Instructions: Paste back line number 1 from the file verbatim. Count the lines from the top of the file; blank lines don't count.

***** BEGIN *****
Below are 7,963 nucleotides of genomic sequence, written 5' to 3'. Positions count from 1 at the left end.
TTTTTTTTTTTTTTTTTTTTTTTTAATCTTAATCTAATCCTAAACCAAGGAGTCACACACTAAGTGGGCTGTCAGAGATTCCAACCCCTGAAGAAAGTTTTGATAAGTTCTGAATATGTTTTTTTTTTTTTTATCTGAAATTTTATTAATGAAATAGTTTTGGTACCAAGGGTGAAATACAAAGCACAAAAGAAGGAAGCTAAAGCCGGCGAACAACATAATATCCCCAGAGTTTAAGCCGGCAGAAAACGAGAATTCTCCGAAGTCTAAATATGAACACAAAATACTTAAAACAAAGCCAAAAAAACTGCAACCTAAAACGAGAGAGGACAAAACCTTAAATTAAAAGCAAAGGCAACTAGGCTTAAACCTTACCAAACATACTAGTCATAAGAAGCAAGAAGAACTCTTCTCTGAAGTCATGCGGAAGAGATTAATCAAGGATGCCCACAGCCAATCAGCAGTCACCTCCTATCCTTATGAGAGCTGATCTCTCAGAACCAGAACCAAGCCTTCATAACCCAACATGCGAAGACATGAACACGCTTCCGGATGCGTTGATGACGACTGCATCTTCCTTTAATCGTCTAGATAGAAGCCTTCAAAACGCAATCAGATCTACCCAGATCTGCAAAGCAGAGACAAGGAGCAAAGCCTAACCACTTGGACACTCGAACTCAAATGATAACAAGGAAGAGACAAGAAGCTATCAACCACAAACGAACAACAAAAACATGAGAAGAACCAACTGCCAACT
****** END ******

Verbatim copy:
Below are 7,963 nucleotides of genomic sequence, written 5' to 3'. Positions count from 1 at the left end.